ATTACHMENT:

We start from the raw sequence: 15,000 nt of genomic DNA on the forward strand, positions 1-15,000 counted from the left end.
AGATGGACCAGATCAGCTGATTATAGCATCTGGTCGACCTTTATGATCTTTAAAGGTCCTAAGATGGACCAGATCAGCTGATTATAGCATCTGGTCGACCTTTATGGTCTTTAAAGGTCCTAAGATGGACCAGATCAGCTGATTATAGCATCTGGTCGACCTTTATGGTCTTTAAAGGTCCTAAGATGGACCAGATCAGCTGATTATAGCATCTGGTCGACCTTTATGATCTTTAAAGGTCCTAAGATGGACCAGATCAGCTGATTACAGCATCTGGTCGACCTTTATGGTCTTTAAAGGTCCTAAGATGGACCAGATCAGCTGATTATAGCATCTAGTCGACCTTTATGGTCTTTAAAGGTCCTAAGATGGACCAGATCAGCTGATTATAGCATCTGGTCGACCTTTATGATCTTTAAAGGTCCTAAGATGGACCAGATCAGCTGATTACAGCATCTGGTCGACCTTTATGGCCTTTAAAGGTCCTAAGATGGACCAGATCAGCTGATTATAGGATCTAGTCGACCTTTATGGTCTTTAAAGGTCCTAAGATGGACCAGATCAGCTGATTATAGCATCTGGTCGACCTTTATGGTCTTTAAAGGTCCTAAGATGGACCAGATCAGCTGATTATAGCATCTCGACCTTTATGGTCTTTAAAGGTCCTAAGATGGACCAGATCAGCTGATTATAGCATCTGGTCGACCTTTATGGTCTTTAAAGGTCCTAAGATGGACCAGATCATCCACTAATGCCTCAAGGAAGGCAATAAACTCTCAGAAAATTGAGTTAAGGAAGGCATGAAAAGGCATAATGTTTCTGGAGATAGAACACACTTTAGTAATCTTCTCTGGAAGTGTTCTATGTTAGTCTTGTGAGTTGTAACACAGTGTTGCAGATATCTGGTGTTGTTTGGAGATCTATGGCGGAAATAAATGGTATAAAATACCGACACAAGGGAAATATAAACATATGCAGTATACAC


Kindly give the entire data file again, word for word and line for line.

We start from the raw sequence: 15,000 nt of genomic DNA on the forward strand, positions 1-15,000 counted from the left end.
AGATGGACCAGATCAGCTGATTATAGCATCTGGTCGACCTTTATGATCTTTAAAGGTCCTAAGATGGACCAGATCAGCTGATTATAGCATCTGGTCGACCTTTATGGTCTTTAAAGGTCCTAAGATGGACCAGATCAGCTGATTATAGCATCTGGTCGACCTTTATGGTCTTTAAAGGTCCTAAGATGGACCAGATCAGCTGATTATAGCATCTGGTCGACCTTTATGATCTTTAAAGGTCCTAAGATGGACCAGATCAGCTGATTACAGCATCTGGTCGACCTTTATGGTCTTTAAAGGTCCTAAGATGGACCAGATCAGCTGATTATAGCATCTAGTCGACCTTTATGGTCTTTAAAGGTCCTAAGATGGACCAGATCAGCTGATTATAGCATCTGGTCGACCTTTATGATCTTTAAAGGTCCTAAGATGGACCAGATCAGCTGATTACAGCATCTGGTCGACCTTTATGGCCTTTAAAGGTCCTAAGATGGACCAGATCAGCTGATTATAGGATCTAGTCGACCTTTATGGTCTTTAAAGGTCCTAAGATGGACCAGATCAGCTGATTATAGCATCTGGTCGACCTTTATGGTCTTTAAAGGTCCTAAGATGGACCAGATCAGCTGATTATAGCATCTCGACCTTTATGGTCTTTAAAGGTCCTAAGATGGACCAGATCAGCTGATTATAGCATCTGGTCGACCTTTATGGTCTTTAAAGGTCCTAAGATGGACCAGATCATCCACTAATGCCTCAAGGAAGGCAATAAACTCTCAGAAAATTGAGTTAAGGAAGGCATGAAAAGGCATAATGTTTCTGGAGATAGAACACACTTTAGTAATCTTCTCTGGAAGTGTTCTATGTTAGTCTTGTGAGTTGTAACACAGTGTTGCAGATATCTGGTGTTGTTTGGAGATCTATGGCGGAAATAAATGGTATAAAATACCGACACAAGGGAAATATAAACATATGCAGTATACAC